The Bruxism

Author: Andrea Roggia
Date: 05/09/2010


 Bruxism has been defined as an involuntary activity of the jaw musculature characterized by jaw clenching, bracing, gnashing and grinding of the teeth while asleep.

This behaviour can be also observed during the night in the so-called “ sleep bruxism ”; according to the “International Classification of Sleep Disorders”, it can be classified as a parasomnia, a group of sleep disturbances that includes sleep walking, nightmares, sleep talking and enuresis.

Many factors can develop this pathology:

Environmental influences (e.g., familial, jaw-clenching reactions, tongue habits);Genetic (no proven transmission);
Occlusal interferences (controversy);Neurochemicals (e.g., dopamine, noradrenaline, serotonin);
Medication (e.g., L-dopa, neuroleptics, amphetamine);Neurological disorders (e.g., Parkinson, Meige syndrome , oral tardive dyskinesia, RBD, olivopontocerebellar atrophy, cerebellar hemorrhage);
Substance abuse (e.g., cocaine, alcohol);Psychiatric-related disorders (e.g., dementia, mental retardation,tics/ Tourette syndrome);
Sleep disorders (e.g., PLMS, apnea, RBD);

Prevalence: it ranges from 14-20% in children (5-8% in adults but decreases) to 3% in those 60 and over. There’s no gender predilection.


Bruxists present the same characteristics, both in the nocturnal and diurnal disturb.

In the former, the patient shows an abnormal EMG activity of masseter and anterior temporal muscles during the sleep, equally distributed in non-REM and REM sleep, but are more frequent in stages 1 and 2 than in slow-wave sleep.

The great majority of bruxism episodes detected in non-REM sleep are associated with the cyclic alternating pattern and always occurred during a transient arousal. The framework of this cyclic alternating pattern offers a unified interpretation for sleep bruxism and arousal-related phenomena.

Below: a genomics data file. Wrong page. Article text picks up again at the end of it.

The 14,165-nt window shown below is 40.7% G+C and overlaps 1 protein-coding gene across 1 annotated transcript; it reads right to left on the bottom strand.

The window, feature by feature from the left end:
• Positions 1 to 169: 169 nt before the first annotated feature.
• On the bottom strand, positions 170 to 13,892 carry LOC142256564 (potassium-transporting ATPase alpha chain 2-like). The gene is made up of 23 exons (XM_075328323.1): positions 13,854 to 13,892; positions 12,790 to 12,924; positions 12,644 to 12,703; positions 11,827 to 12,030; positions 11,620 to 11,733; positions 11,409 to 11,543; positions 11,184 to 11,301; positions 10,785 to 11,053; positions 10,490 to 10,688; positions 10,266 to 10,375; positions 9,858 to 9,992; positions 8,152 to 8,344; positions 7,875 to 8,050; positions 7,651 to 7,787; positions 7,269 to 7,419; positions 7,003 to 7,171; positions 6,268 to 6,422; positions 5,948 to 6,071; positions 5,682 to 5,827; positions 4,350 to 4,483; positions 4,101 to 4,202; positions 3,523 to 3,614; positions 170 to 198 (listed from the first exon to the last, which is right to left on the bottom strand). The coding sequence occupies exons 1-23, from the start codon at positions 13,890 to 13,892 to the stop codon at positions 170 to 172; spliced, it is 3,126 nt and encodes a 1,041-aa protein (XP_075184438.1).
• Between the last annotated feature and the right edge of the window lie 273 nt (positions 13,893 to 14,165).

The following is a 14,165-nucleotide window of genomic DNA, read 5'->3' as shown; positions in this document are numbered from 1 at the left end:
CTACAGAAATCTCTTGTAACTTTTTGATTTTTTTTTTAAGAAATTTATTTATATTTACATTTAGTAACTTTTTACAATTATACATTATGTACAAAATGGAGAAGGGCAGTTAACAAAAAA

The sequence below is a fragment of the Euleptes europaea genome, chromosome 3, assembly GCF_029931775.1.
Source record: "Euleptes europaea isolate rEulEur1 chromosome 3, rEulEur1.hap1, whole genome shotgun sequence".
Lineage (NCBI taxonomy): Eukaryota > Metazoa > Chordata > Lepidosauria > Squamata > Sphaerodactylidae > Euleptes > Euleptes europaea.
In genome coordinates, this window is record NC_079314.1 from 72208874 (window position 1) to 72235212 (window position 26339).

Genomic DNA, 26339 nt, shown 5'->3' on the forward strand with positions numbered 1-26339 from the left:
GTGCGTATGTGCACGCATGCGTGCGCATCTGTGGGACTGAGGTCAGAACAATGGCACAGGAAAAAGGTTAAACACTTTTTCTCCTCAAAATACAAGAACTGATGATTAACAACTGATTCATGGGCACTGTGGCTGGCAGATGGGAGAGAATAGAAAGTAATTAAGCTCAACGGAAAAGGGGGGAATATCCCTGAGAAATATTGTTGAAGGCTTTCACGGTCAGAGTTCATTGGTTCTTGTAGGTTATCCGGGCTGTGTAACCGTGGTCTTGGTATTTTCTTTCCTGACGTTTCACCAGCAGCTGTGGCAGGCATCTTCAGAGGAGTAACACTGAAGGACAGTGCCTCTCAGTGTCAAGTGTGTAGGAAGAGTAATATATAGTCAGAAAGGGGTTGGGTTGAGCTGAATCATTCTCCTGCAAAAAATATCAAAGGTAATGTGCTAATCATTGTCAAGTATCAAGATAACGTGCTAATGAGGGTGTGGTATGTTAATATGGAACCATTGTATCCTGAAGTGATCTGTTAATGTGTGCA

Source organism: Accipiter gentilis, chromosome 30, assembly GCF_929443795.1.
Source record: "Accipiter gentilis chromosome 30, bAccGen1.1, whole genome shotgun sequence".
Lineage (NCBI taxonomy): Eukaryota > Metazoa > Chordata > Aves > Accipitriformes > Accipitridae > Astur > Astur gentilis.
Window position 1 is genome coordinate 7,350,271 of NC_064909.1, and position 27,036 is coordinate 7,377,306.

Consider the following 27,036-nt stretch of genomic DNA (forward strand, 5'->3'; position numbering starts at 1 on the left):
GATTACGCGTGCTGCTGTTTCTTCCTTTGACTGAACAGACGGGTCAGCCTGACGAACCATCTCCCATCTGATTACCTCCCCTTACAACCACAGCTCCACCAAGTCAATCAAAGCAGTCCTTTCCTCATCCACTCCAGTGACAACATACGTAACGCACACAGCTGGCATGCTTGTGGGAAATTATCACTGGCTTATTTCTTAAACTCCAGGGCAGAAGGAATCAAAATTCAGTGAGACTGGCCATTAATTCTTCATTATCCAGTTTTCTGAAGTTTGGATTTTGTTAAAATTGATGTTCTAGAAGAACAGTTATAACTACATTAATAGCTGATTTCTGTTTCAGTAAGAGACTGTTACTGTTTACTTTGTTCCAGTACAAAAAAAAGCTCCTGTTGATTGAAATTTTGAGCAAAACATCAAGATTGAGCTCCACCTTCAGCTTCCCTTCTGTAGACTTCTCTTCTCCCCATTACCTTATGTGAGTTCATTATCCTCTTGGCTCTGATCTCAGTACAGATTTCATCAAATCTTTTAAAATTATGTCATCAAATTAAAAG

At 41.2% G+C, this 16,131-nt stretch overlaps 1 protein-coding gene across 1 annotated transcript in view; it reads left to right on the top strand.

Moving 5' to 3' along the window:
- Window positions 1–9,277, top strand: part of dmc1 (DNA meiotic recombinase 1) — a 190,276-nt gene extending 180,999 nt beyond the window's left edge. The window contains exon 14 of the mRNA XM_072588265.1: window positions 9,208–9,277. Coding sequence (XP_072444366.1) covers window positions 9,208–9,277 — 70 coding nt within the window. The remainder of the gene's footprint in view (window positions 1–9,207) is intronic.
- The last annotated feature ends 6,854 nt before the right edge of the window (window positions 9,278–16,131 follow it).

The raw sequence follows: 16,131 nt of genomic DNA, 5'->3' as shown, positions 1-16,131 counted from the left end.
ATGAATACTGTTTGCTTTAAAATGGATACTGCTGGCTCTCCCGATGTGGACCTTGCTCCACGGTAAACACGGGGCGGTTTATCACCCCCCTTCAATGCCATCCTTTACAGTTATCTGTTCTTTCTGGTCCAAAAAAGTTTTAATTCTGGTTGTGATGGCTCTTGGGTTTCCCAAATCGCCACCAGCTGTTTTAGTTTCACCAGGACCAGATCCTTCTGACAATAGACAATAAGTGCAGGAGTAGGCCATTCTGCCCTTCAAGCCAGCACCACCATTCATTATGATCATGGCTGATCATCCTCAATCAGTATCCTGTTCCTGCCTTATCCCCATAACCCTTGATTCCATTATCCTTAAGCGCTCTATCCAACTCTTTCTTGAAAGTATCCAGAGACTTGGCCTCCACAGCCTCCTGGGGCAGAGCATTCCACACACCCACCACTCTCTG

Besides, other physiologic changes can be observed during the sleep arousal-related phenomena:

  • gross body movements (such as involuntary leg movement or turning),
  • increases in heart rate,
  • altered respiratory patterns,
  • peripheral vasoconstriction.

Although the exact neural mechanisms underlying repetitive masticatory muscle activity during sleep have not been elucidated, they may involve alterations in brain neurochemistry.

Symptoms and Consequences.

Myofacial pain and muscular hypertrophy, TMJ structural damage and non-restorative sleep are striking symptoms of bruxism.
Trauma to dentition and supporting tissues include thermal hyper-sensitivity, tooth hypermobility, injury to the periodontal ligament and periodontium.

According to some literature, bruxism is correlated with temporo-mandibular disorders (TMDs) and malocclusion; the prevalence of TMDs in children varies from 16% to 90%.

The most prevalent clinical signs of TMD are: TMJ sounds, limitation of mandibular movements, TMJ and muscle tenderness, headache, earache.
The etiology of TMD is considered to be multifactorial (however controversial); causal factors include different structural parameters, psychosocial variables, acute trauma, occlusal interferences, stress and functional mandibular overload variables (e.g., parafunctional habits, grinding).

Risk factors.

Among risk factors, age seems to be the dominant one (bruxism declines from childhood to old age), while smoking is a modest risk for the develop of this disturb.

An important role has been given to drugs such ecstasy, ketamines, methamphetamines because of their effects on the alteration on mood regulation, impulse control and sleep.

It seems that antipsychotic and antidepressant medications like fluorexetine, fluvoxamine, paroxetine or sertraline) may trigger sleep bruxism in non-bruxers. In fact, these substances can induce movement disturbs like dystonia and dyskinesia.

Other analyses about behaviours revealed that the amount of alcohol and an aggressive personality are positively associated with bruxism; in male subjects a self transcendence is also positively associated with bruxism, while in female subjects escaping from stressful events is negatively associated with it.

Recent studies with twins support an old hypothesis that this disturb could be characterized by a familial predisposition.


It is often recommended by specialists to use splints so as to prevent tooth surface loss, due to grinding, and pain and overload on the temporomandibular joint.

An alternative is represented by the NTI appliance, that inhibits jaw’s nociceptors during bruxism episodes.

Finally, also the use of the botulinum toxin A seems to be a safe and effective treatment for severe tooth grinding: it inhibits the release of acetylcholine in neuromuscular junctions; it is intramuscular injected and its effects last for three-six months. The target muscle usually is the masseter.

2010-09-05T17:13:17 - Andrea Roggia

Fancesco Marcello Rossi

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